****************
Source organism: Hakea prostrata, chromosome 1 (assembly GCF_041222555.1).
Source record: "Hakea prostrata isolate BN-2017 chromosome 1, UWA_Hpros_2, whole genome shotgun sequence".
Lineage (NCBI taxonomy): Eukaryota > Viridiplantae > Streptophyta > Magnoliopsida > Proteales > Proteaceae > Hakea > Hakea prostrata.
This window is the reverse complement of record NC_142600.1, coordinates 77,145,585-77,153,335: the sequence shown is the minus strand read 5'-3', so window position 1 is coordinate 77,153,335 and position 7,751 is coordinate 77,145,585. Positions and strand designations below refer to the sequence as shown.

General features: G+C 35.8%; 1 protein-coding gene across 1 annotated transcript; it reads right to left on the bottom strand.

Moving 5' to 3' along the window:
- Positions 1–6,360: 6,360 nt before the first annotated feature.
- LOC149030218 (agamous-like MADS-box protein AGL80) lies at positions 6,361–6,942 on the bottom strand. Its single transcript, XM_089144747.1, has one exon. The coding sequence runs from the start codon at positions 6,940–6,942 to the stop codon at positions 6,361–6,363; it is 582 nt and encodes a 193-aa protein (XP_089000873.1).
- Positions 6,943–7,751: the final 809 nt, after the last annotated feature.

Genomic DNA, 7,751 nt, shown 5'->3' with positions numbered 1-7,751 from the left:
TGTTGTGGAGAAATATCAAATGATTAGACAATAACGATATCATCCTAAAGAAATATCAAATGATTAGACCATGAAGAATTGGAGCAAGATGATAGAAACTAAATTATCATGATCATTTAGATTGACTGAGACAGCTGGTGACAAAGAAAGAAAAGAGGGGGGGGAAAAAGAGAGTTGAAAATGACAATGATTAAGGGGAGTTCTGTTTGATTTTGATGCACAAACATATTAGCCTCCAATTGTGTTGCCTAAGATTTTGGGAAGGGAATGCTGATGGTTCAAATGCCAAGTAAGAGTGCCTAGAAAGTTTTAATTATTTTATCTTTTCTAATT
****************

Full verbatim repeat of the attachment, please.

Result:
Source organism: Hakea prostrata, chromosome 1 (assembly GCF_041222555.1).
Source record: "Hakea prostrata isolate BN-2017 chromosome 1, UWA_Hpros_2, whole genome shotgun sequence".
Lineage (NCBI taxonomy): Eukaryota > Viridiplantae > Streptophyta > Magnoliopsida > Proteales > Proteaceae > Hakea > Hakea prostrata.
This window is the reverse complement of record NC_142600.1, coordinates 77,145,585-77,153,335: the sequence shown is the minus strand read 5'-3', so window position 1 is coordinate 77,153,335 and position 7,751 is coordinate 77,145,585. Positions and strand designations below refer to the sequence as shown.

General features: G+C 35.8%; 1 protein-coding gene across 1 annotated transcript; it reads right to left on the bottom strand.

Moving 5' to 3' along the window:
- Positions 1–6,360: 6,360 nt before the first annotated feature.
- LOC149030218 (agamous-like MADS-box protein AGL80) lies at positions 6,361–6,942 on the bottom strand. Its single transcript, XM_089144747.1, has one exon. The coding sequence runs from the start codon at positions 6,940–6,942 to the stop codon at positions 6,361–6,363; it is 582 nt and encodes a 193-aa protein (XP_089000873.1).
- Positions 6,943–7,751: the final 809 nt, after the last annotated feature.

Genomic DNA, 7,751 nt, shown 5'->3' with positions numbered 1-7,751 from the left:
TGTTGTGGAGAAATATCAAATGATTAGACAATAACGATATCATCCTAAAGAAATATCAAATGATTAGACCATGAAGAATTGGAGCAAGATGATAGAAACTAAATTATCATGATCATTTAGATTGACTGAGACAGCTGGTGACAAAGAAAGAAAAGAGGGGGGGGAAAAAGAGAGTTGAAAATGACAATGATTAAGGGGAGTTCTGTTTGATTTTGATGCACAAACATATTAGCCTCCAATTGTGTTGCCTAAGATTTTGGGAAGGGAATGCTGATGGTTCAAATGCCAAGTAAGAGTGCCTAGAAAGTTTTAATTATTTTATCTTTTCTAATT